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11/27/2003 Archived Entry: "Email safety"

Officials in Los Angeles have called on computer makers to stop using the long-established terms "master" and "slave." This is common usage in the technical world when one device controls a connection and another responds, but I suspect some disk drives have filed a complaint with the Cultural Sensitivity Office saying they feel discriminated against. Sadly, some computer manufacturers are taking this foolishness seriously and looking for alternative, politically-correct labels. I suggest "politician" and "taxpayer."

Here we go again: there's a new computer virus making the rounds. Sysbug-A pretends to be a misdirected email carrying a sexual picture; of course, the picture is really a program that will infect your computer.

More and more virus writers are using this so-called "social engineering" to trick people into opening email attachments. Others try to trick you into visiting a web site and supplying credit card details or passwords. No amount of computer security can protect against this sort of attack; you need to be able to recognize them and avoid them. Here are some policies that have served us well.

* Never, never, never open an executable attachment, even if you know the sender. Most viruses are sent from someone you know. File names ending in .exe, .com, .scr, .bat., or .vbs -- to name a few -- are executable. .doc files can also carry viruses. .jpg and .gif are generally safe, if that's what they really are; but some virus emails contain files like blahblah.jpg.scr which looks like a .jpg but is really executable.

* On that note, use an email program that shows the full file name of an attachment. (I'll offer a few suggestions below.)

* Never, never, never use an email program that opens attachments automatically! I'm told Outlook offers this "feature." If you can't turn this off, get a new email program; this is the most dangerous feature an email program can have.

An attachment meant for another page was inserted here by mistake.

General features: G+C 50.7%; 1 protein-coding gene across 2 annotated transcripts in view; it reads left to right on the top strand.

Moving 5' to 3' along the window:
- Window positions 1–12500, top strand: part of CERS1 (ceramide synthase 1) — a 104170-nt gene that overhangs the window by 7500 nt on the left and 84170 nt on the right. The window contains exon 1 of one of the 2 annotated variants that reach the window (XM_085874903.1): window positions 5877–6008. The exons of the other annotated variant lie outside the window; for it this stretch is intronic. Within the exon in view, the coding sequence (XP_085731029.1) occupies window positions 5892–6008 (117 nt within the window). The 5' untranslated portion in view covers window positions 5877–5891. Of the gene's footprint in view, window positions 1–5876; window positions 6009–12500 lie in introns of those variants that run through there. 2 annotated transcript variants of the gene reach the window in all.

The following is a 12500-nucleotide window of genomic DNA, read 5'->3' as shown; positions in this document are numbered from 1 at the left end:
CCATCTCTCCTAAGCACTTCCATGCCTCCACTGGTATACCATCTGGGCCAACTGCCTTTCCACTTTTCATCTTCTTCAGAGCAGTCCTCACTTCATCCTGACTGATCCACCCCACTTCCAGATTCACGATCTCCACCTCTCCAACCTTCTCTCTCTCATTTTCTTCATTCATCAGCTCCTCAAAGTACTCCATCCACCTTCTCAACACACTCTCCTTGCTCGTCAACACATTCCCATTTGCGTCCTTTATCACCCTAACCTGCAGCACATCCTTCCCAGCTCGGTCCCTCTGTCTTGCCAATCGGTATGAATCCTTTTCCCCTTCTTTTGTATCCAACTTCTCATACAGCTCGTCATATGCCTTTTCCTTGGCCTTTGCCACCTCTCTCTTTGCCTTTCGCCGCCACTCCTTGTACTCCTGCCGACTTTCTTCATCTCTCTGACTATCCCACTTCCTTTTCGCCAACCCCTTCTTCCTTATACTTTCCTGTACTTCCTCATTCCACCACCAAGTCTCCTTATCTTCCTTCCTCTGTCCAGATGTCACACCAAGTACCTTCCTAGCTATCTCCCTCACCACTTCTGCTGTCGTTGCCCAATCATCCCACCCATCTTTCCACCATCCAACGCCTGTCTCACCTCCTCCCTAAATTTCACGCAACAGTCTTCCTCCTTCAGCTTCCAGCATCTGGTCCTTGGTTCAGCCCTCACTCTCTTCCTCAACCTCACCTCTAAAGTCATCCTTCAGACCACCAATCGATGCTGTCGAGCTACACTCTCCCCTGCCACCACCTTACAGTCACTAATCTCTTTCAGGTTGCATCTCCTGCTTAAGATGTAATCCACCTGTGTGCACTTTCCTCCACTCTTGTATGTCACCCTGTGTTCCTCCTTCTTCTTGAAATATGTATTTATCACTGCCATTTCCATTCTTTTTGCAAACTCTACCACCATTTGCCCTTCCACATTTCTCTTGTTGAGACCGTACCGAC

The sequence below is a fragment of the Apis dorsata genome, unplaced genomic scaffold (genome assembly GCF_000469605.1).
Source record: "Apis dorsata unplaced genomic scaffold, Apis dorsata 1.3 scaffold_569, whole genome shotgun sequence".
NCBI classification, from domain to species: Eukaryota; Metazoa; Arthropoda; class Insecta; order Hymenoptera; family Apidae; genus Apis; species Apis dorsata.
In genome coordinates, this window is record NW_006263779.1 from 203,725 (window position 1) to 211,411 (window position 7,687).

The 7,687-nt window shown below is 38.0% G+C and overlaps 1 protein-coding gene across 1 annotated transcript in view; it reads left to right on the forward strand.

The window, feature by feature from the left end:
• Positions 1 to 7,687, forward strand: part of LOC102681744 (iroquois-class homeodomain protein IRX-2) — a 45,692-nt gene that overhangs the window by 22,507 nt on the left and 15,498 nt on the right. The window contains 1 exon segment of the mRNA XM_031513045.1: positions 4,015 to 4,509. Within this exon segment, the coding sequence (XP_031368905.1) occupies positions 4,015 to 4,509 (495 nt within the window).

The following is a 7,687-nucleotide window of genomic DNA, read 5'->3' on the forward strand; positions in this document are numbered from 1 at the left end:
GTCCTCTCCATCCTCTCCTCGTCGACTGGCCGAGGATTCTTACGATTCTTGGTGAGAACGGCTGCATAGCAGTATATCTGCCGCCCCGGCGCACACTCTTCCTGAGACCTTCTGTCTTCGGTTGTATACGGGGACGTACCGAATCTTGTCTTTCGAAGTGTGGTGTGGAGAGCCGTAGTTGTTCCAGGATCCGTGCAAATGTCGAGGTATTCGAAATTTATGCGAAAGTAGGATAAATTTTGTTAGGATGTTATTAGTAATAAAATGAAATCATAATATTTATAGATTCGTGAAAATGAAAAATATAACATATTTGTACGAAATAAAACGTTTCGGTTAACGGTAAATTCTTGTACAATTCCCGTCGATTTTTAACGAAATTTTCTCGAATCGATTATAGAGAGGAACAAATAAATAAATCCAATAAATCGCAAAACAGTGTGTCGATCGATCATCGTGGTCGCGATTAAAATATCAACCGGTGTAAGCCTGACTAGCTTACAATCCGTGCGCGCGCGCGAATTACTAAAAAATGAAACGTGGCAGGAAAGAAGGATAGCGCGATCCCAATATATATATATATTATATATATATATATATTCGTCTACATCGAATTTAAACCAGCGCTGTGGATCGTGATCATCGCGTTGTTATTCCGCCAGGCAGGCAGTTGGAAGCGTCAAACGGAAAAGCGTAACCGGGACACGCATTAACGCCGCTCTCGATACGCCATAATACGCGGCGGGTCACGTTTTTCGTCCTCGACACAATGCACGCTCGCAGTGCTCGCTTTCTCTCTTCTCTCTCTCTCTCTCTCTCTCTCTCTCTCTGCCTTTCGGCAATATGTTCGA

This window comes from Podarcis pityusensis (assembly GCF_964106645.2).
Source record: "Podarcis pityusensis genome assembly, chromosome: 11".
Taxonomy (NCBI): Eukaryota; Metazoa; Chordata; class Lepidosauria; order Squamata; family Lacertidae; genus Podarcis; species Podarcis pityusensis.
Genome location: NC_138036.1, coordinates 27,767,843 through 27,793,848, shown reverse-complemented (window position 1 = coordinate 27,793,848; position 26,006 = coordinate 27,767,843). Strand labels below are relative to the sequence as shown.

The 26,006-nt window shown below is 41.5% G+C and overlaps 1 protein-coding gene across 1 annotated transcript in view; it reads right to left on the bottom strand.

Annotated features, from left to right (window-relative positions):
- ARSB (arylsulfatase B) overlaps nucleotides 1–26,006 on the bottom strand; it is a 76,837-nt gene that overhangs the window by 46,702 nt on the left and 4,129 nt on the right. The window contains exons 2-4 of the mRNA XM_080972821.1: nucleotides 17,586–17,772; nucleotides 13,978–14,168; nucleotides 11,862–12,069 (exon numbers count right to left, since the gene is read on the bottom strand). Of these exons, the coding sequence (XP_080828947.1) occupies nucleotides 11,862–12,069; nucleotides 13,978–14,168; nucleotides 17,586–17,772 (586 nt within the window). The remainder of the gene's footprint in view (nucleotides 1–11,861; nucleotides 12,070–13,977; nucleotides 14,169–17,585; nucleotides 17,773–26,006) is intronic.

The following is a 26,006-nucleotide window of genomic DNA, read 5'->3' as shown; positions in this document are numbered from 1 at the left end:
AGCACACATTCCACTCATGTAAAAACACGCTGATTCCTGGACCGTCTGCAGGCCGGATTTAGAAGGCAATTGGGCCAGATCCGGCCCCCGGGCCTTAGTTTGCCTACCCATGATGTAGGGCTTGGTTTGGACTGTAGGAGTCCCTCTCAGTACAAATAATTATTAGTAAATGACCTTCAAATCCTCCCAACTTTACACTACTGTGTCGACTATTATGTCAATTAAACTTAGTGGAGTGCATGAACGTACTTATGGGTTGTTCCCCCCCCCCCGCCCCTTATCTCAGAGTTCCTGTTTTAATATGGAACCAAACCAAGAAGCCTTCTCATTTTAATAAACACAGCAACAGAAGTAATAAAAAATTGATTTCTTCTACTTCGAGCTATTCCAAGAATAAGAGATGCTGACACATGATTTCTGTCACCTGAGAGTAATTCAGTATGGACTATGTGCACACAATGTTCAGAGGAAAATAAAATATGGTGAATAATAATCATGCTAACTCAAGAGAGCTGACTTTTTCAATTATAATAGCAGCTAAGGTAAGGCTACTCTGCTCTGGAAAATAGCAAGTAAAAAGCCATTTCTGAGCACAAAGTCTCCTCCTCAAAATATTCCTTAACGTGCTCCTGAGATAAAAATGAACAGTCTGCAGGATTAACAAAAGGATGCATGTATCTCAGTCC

* Don't click on web page links embedded in an email. Often the link is not what it says! I've received emails which contain a link to www.paypal.com, which on inspection will really go to something like www.paypal-ripoff.com. Of course that web site has a convincing PayPal login screen to ask for your password and account info.

* Remember that banks, credit card companies, and PayPal never administer your account by email. If you suspect that PayPal is trying to contact you, sign into their website manually -- do not use the link in the email! -- and if they are trying to reach you, you'll receive a message there.

* If you must follow a link from an email, don't click on it. Cut and paste it into your browser...and look at it when you paste it, to see where it's taking you.

* Better still, use an email program that lets you read your email as plain ASCII text. Many of these exploits that are hidden in HTML become plainly visible in ASCII text. (As a bonus, an awful lot of spam emails don't render in ASCII text.) Sure, you give up the pretty HTML formatting, but is it worth the security risk?